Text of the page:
What’s going on this Thursday?
The Heads of State and Government will meet on Thursday at 18.00 at a video conference to take stock of the fight against Covid-19.
On 10 December, at the end of a long-running conflict with Poland and Hungary, the face-to-face summit in Brussels led to a unique effort for solidarity: a € 750 billion recovery plan. The atmosphere promises to be still feverish this evening.
Why this meeting is important
1 – The health situation is deteriorating almost everywhere in Europe with an increase in cases and the spread of the British variant, which is more contagious.
A thousand deaths were thus counted on Tuesday in Germany. After 70,000 pollutions in seven days, Portugal is the country in the world that now shows the most cases in relation to the population (10 million inhabitants). And France registered more than 10,000 new hospital admissions in one week.
2- This anxious context encourages Member States to increase individual health restrictions. Greece pushes the idea of a European vaccination certificate, rejected by Paris and Berlin. Germany does not rule out closing borders if the partners do not harmonize their responses to protect themselves against this new epidemic outbreak.
3- The vaccination campaign, launched at the end of 2020, with its share of controversy over the lack of doses, further increases the tension.
4- Several hot files are on the table. And the twenty-five, who are fighting the coronavirus in scattered order, are again asked by Brussels to form a united front in the management of the pandemic. “This is how the EU will emerge from the crisis,” argues Margaritis Schinas, vice-president of the European Commission, when new disagreements arise.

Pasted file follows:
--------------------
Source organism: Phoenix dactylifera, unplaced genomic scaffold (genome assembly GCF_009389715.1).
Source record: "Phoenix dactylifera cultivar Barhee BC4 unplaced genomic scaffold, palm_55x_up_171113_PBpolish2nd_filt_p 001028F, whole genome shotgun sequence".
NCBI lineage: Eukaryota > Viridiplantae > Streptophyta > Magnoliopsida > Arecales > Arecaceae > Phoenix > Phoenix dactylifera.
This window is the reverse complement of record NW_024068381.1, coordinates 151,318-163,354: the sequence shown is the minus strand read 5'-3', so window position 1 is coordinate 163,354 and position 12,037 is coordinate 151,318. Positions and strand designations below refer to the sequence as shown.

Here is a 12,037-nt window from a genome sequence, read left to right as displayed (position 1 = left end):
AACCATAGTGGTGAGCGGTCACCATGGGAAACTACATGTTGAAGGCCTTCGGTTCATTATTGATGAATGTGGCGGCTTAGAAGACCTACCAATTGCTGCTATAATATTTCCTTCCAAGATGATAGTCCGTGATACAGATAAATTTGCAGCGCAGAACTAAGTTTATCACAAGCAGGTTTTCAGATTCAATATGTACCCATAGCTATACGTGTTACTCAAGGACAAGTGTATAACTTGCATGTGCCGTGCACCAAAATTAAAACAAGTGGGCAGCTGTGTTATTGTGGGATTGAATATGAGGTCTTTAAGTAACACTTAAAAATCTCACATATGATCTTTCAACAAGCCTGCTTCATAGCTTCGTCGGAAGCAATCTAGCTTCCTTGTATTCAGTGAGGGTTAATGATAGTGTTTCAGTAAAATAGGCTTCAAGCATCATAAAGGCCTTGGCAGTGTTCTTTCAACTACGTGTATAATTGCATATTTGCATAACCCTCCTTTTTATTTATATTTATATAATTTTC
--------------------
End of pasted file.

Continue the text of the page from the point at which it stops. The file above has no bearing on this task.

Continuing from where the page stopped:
What will European leaders discuss?
The European Commission’s roadmap requires in particular:
1 – To accelerate the vaccination campaign to reach 70% of the adult population vaccinated in the summer (without a specific date) in all European countries. “Of the 13 million doses delivered, only 5 have been injected,” says the leader, who has so far relied on a fixed order, for 760 million doses (BioNtech / Pfizer and Moderna). Countries are invited to exchange more about their practice to avoid “dropouts” and to step up in the discovery of the new British variant.
2 – An attempt at solidarity with European partners (Western Balkans and Africa in particular). It may take the form of a donation of 1% of the doses delivered by each of the Member States. The EU has signed six pre-reservation contracts, and finally secured the supply of a total of 2.3 billion doses.
“We will end this pandemic only when the entire world population has access to vaccines,” argued European Commission President Ursula von der Leyen. At first, the initiative could be difficult to transfer to the population, now impatient to receive the precious injection.
3- To officially start the debate on the European Vaccination Journal. The idea, which was proposed on Thursday by Athens, is cautiously supported by the European Commission. But the debate, ultra-sensitive, is far from unanimous among the twenty-seven. Paris considers it “premature” and “shocking” when the entire population does not yet have access to the vaccine.
Freedom to move on the sidelines of debates
Officially, closing the borders is not on the agenda. But the vaccine pass and the freedom (or not) to circulate that it may entail, promises bitter discussions this Thursday between the twenty-five.
In the absence of agreement on the harmonization of health restrictions, Germany threatens to restore the closure of borders within the EU. On this file, Berlin is under pressure from Bavaria and Baden-Wurtenberg (border with Alsace).
“If countries were to go completely different ways (…) then we must be prepared to say that we must also reintroduce border controls,” warns Chancellor Angela Merkel. Strengthening border controls was also mentioned last week on Franceinfo by French Foreign Minister Clément Beaune. Several countries (Austria, Belgium, Italy, Spain) have already adopted strict entry conditions on their territory.
From mid-March to mid-June 2020, the free movement of European citizens had even been completely stopped in the Schengen area. “All non-essential travel should be strongly discouraged from significantly improving the epidemic situation,” the commission now asks.
Without affecting economic exchanges to ensure “the proper functioning of the internal market”. Frontier workers “can continue to do their job anyway”, reassured, Wednesday, Clément Beaune. On the other hand, the last and rare opportunities to travel in Europe risk getting another blow from the knife.